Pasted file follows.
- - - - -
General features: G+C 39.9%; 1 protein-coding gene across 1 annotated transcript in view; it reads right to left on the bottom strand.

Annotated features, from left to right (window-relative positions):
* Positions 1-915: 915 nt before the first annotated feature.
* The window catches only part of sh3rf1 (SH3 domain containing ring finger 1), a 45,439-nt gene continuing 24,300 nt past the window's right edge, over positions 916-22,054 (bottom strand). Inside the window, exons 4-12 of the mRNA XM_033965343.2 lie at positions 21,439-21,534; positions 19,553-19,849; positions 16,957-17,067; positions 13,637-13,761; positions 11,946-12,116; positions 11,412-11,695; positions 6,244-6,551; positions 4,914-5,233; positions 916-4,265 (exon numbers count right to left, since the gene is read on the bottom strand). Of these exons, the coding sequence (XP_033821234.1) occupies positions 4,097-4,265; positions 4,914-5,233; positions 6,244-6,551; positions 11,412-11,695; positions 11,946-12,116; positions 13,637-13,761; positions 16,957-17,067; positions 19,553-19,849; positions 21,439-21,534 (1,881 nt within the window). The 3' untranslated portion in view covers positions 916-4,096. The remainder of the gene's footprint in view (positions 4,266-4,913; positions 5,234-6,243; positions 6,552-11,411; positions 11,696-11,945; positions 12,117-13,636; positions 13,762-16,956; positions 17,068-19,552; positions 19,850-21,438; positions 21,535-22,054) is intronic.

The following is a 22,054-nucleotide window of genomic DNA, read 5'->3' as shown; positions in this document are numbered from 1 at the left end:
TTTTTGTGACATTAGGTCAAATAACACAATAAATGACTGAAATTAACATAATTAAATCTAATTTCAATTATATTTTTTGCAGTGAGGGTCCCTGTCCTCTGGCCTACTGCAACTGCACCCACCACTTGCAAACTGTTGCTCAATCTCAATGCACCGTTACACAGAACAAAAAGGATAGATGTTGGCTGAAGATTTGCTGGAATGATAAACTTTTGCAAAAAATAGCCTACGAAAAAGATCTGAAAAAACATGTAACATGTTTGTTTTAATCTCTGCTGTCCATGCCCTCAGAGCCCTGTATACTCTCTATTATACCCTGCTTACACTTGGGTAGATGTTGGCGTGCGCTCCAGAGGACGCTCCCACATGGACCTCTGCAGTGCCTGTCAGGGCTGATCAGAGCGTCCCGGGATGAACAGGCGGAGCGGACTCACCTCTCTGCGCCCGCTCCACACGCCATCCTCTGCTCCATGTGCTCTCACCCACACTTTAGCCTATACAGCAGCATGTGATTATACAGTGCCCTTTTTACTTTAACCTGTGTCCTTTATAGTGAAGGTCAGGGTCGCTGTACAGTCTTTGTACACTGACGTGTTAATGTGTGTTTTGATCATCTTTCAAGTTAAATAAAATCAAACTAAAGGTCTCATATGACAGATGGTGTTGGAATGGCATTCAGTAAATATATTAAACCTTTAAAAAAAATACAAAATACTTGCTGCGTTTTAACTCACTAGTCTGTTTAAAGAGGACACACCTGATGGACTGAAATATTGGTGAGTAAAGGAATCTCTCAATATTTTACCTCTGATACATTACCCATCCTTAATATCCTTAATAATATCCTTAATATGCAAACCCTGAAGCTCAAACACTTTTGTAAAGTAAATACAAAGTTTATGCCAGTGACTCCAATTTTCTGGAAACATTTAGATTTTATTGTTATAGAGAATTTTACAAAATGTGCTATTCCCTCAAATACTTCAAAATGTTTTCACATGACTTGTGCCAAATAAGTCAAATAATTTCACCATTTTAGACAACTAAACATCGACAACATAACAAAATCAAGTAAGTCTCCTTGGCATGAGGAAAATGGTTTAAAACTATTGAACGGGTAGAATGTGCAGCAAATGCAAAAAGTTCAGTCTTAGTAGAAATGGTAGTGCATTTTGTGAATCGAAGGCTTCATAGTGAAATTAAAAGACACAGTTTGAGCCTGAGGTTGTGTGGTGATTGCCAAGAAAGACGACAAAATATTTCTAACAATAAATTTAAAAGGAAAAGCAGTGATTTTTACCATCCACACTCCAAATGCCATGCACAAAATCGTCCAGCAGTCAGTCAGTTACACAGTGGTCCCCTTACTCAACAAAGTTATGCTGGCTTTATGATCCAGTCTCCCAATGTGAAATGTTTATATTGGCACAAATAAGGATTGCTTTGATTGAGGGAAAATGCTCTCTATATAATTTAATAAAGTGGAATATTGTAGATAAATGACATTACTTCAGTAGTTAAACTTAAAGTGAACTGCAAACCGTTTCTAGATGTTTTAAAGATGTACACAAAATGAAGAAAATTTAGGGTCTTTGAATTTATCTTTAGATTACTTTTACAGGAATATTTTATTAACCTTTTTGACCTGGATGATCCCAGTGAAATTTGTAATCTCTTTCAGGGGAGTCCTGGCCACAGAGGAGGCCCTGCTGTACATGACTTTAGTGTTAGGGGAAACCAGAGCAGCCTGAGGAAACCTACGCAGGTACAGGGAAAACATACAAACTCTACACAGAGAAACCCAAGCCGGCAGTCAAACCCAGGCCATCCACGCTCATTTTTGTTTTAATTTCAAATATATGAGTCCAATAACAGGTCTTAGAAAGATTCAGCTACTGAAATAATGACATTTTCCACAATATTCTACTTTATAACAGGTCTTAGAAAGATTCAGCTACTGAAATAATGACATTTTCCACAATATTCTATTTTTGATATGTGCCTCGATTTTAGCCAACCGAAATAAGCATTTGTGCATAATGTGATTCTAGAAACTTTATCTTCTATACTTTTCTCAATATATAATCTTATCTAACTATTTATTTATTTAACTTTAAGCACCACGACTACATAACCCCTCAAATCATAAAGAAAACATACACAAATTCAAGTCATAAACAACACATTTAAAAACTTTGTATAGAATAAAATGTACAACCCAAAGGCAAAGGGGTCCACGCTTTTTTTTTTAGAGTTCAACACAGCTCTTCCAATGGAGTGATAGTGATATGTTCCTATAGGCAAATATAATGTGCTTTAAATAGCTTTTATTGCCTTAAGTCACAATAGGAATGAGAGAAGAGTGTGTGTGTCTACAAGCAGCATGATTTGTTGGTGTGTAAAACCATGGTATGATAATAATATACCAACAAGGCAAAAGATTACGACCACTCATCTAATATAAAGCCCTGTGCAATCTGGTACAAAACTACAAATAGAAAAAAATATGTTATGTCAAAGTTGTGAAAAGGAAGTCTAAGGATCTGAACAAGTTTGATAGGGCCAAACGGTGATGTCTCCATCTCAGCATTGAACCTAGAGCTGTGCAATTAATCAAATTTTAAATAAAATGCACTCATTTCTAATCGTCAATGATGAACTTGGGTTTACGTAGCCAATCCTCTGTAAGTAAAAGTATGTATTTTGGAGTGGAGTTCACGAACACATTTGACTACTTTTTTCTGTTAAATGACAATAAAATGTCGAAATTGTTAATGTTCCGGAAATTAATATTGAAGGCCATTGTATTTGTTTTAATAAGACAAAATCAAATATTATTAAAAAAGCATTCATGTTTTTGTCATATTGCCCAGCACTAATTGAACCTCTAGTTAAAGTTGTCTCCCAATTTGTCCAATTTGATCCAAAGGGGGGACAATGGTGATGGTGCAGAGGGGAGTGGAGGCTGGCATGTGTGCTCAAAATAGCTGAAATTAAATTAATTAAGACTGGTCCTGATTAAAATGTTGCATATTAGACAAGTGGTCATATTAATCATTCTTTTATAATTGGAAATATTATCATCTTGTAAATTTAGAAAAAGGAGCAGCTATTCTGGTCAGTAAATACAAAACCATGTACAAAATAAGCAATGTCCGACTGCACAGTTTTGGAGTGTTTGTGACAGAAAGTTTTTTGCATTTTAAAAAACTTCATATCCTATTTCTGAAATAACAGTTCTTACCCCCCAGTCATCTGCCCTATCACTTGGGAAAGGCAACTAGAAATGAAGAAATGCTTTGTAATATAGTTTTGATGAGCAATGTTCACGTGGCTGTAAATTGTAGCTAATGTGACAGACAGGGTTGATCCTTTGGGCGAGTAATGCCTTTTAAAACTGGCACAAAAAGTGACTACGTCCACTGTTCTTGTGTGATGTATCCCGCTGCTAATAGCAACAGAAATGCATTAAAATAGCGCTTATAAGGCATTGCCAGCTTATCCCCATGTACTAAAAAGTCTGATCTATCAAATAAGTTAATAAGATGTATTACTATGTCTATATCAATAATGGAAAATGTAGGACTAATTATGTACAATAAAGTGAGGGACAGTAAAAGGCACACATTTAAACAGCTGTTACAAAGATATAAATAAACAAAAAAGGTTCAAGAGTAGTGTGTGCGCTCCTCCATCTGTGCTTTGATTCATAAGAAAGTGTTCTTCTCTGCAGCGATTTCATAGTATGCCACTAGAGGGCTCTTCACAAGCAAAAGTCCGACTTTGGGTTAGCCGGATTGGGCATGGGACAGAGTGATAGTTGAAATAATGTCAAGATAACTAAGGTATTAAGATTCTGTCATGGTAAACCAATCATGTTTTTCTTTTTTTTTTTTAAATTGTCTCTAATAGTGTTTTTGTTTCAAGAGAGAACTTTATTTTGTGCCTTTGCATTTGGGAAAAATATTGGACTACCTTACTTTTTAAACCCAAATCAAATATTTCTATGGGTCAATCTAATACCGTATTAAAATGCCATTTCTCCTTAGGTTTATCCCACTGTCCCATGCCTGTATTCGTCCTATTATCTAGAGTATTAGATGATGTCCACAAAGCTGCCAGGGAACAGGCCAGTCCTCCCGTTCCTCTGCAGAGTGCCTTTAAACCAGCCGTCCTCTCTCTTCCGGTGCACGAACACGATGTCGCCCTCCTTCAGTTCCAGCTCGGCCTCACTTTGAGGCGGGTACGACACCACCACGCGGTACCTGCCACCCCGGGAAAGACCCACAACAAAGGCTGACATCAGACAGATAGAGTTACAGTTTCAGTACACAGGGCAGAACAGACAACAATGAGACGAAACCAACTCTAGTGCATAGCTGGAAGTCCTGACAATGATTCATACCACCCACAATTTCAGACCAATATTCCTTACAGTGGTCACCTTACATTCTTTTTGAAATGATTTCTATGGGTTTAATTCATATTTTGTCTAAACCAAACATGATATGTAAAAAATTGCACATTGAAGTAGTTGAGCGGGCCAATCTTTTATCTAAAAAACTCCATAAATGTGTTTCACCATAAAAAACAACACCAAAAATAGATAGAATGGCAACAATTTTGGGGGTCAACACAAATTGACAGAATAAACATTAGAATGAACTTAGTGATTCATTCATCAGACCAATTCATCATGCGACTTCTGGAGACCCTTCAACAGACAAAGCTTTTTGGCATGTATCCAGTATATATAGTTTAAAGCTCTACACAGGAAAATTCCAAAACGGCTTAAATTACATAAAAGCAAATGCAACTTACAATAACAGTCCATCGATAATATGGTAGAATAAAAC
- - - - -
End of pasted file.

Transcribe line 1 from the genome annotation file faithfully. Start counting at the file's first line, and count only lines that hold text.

General features: G+C 39.9%; 1 protein-coding gene across 1 annotated transcript in view; it reads right to left on the bottom strand.